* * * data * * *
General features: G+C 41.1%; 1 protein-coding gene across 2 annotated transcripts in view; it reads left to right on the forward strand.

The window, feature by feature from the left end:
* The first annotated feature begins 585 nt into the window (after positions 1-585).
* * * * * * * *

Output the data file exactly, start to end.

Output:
General features: G+C 41.1%; 1 protein-coding gene across 2 annotated transcripts in view; it reads left to right on the forward strand.

The window, feature by feature from the left end:
* The first annotated feature begins 585 nt into the window (after positions 1-585).